Catching Up in a Small Way

It has been quite the busy semester, and it's apparently I haven't kept up on this blog! But, the semester is almost over (which includes my PhD classes for a few weeks), and I just want to post something small here to keep you up-to-date until I can develop more lesson plans.

Friends posted this link on using arts integration in common core, and I think it's worth a look:

Use Arts Integration to Enhance the Common Core

If you get a few minutes over your winter break, check it out! Looks like some great ideas.

And as Susan Riley, arts integration specialist says:

"Arts integration allows us to build chefs who make choices; not cooks who merely follow the recipe."

Mortimer...........BE QUIET! Fun

Kindergarten Literacy Common Cores:
1. Without prompting, ask and answer key details in a text.
2. With prompting and support, retell familiar stories.
3. Actively engage in group reading activities with purpose and understanding.

Music Objectives
1. Identify whisper, speaking, singing, and calling voices
2. Distinguish between loud and soft
3. Use instruments to enhance a story
4. Understanding the musical directions of "up" and "down".
5. Following musical cues and story cues for playing

Robert Munsch has to be one of my all-time favorite children's authors. The fun we have with his books (and his understanding of the human heart) has been pretty expansive in my career. So here is ornery little Mortimer, who is just dying for attention the wrong way. So much fun for kindergartners and older kids! Here is a lesson unit utilizing Mortimer to help demonstrate and assess the various voices and loud and soft.

I had previously introduced the four voices intertwined with a nursery rhyme unit, so we reviewed the various voices. I then read Mortimer to the students and asked them to identify where the voices could be found in the story. For Mortimer's famous "clang clang" song, I used the tune of the Mortimer lesson from Artie Almeida's Mallet Madness. Since the story does not have any "whisper" voice, I added Mortimer saying "Yes, sir", or "Yes, m'am" after every "MORTIMER, BE QUIET". Finally, the students and I would use sing-song voices for the "thump thump thump" of the stairs, ascending to higher pitches when someone was going "up" the stairs, and descending to lower when going down. Second reading, the students joined me. This was the first 15 minute lesson.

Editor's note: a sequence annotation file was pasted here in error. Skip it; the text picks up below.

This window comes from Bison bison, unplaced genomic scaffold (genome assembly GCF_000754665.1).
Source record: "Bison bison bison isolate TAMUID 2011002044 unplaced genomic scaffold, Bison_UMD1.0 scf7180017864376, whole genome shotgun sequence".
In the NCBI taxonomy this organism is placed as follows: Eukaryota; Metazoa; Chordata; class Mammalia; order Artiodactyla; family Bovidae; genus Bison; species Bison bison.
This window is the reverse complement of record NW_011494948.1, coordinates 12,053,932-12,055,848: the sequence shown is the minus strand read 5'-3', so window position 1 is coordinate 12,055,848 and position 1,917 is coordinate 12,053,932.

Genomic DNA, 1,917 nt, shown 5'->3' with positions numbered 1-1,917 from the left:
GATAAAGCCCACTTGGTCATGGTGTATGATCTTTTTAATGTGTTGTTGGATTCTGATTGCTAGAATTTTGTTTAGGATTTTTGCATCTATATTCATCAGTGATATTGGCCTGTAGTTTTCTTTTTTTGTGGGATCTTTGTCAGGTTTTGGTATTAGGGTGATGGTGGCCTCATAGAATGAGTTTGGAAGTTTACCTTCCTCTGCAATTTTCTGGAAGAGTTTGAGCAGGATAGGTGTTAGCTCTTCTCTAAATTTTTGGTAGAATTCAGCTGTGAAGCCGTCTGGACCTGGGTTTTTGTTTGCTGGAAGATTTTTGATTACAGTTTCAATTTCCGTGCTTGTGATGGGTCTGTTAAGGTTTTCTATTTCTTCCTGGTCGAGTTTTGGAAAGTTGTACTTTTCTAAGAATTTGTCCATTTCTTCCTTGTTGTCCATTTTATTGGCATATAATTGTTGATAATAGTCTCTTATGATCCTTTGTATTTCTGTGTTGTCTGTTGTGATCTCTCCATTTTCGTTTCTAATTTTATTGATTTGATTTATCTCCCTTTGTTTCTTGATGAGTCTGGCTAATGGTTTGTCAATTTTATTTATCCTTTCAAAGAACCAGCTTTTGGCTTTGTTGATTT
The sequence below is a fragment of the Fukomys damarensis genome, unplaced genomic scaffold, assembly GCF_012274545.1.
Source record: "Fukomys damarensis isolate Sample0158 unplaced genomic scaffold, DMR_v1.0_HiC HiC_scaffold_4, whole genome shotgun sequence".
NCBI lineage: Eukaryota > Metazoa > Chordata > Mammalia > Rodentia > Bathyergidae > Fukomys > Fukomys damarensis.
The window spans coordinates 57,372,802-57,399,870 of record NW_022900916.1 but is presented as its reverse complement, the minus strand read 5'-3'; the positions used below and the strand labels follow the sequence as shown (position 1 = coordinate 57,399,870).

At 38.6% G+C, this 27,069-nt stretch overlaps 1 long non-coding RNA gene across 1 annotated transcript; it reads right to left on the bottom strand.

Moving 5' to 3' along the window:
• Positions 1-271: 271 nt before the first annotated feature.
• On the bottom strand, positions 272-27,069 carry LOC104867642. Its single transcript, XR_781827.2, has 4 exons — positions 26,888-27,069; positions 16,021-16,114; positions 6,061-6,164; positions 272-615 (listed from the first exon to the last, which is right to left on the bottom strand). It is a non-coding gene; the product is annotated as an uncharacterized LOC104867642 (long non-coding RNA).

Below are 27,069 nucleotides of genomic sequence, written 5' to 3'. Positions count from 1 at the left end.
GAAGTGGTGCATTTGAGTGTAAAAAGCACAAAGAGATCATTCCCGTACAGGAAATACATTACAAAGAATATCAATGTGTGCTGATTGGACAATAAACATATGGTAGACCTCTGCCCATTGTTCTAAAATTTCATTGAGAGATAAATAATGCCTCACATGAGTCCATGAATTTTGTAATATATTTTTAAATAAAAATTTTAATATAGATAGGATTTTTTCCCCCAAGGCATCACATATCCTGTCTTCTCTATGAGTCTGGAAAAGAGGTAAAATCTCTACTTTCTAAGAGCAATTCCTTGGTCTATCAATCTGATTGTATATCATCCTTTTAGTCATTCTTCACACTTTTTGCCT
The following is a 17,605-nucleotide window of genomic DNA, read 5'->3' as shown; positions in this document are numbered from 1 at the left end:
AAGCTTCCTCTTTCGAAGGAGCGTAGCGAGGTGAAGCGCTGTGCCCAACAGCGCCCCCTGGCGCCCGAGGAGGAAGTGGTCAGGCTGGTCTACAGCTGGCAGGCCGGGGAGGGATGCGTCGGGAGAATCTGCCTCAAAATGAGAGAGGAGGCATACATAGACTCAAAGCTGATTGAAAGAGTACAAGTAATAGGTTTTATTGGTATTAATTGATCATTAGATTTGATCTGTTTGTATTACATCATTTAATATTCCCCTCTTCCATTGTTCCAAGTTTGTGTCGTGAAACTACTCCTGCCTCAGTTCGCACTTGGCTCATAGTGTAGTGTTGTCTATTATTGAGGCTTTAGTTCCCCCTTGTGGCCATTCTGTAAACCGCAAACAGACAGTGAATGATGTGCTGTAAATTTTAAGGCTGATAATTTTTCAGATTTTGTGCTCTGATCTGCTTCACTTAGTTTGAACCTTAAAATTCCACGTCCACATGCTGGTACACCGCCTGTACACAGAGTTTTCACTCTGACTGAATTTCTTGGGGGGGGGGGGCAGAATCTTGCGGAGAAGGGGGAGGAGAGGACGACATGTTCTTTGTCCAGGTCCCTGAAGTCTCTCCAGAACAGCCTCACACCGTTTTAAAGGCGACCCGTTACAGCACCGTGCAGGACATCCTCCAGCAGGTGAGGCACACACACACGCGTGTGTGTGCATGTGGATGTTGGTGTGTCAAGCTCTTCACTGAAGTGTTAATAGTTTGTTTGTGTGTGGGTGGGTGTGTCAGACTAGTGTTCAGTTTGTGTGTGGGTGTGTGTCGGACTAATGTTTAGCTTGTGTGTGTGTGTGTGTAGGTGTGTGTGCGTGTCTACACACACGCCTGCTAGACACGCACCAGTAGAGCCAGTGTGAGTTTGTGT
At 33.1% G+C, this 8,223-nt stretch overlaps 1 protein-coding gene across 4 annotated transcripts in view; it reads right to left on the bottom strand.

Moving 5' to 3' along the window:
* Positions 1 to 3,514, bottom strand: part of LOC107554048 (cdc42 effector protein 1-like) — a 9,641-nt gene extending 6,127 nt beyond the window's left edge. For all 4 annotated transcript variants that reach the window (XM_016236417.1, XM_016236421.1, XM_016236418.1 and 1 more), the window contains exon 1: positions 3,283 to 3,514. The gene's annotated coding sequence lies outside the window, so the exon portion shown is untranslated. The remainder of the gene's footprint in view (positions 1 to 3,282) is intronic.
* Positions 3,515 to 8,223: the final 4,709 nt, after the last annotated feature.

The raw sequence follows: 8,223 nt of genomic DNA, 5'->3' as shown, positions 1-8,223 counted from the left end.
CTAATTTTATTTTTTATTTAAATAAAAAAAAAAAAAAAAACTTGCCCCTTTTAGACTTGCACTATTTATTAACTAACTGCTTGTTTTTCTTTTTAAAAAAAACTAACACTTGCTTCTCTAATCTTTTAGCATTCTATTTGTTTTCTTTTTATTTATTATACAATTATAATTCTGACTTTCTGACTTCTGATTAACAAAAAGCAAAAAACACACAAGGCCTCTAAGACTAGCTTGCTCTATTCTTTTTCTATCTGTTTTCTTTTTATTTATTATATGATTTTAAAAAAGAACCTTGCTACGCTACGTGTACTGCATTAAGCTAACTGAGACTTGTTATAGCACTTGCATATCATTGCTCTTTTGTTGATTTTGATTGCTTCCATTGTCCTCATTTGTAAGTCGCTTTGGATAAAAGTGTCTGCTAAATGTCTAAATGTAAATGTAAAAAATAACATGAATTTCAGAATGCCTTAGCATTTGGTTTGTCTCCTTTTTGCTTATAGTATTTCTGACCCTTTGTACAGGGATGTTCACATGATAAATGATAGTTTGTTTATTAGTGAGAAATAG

One Day Two, we reviewed where the voices were in the story. I then asked them, "Is 'MORTIMER, BE QUIET' loud or soft?" When I received my answer, I said told the kids we weren't going to say that anymore. (Sounds of moans). I told them I thought we could use........INSTRUMENTS! (Excitement!). I went over to the sand blocks and rubbed them and said, "This is loud enough, isn't it?" Of course, they said no. (There is a reason I demonstrated incorrectly with sand blocks first.) I demonstrated with a hand drum, using a mallet, and the students agreed that it was pretty loud and awesome. I told them, though, that I really wished we could use the sandblocks somewhere (opening the door to some higher level thinking). In every class, at least two students said, "WHISPER!". BINGO! We had our instrumentation. After instrument distribution and instrument rule review, I told them there was one more thing. I brought out my Peripole bass metallophone, damper off, and told them we needed stairsteps. I demonstrated the up and down on the bass for the stairsteps. (At the stage of the kindergarten life, we are still learning how to not play a drum by hitting it on our heads, so we are not quite ready for barred instruments.)

In our third telling of the story, the students either played the drum rhythm (or approximation of) for "Mortimer, be quiet!" or the sandblocks for the whisper "yes sir, yes, m'am.".  When we got to the point where everyone was arguing, I surprised them by bringing out two people clackers. (These used to be available at West Music, but I have heard they are difficult to get now. I imagined possibilities of using yellow plastic castanets or the red ones and converting them to people. I'm sure there is a way). I used the clackers myself to keep peace in the family. This lesson turned out terrific! At the end, since Mortimer falls asleep, the drum students deciphered that scratching the drum head could be snoring. :-)

I have also been getting into the habit of teaching my kindergartners the art of self-assessment. I have two faces for each student that I pass out: a green smiley and a yellow "straight face". The students will hold up the appropriate one based on their feelings about how they did. Yes, many kindergartners will hold up green when they really don't understand because they think they were awesome and the activity was awesome, but there are some who will hold up yellow. It's pretty easy to guess why certain students do that, so we hold little talks about what we can do to make us feel better about how we did. The kids love the faces. It's an easy way to check how a student truly comprehends what he or she is doing and if he is cognizant of what is taking place.

The Mortimer story is a nice "voices" lesson that can easily segue into the loud/soft lessons and unit. If you get the Mallet Madness book, there is a lesson that is perfect for the Orff approach of "filing it away and bringing it back later". I haven't done it yet, but I'm pretty sure there are some pretty cool sixth grade possibilities for this book! (Filing the idea away for later....)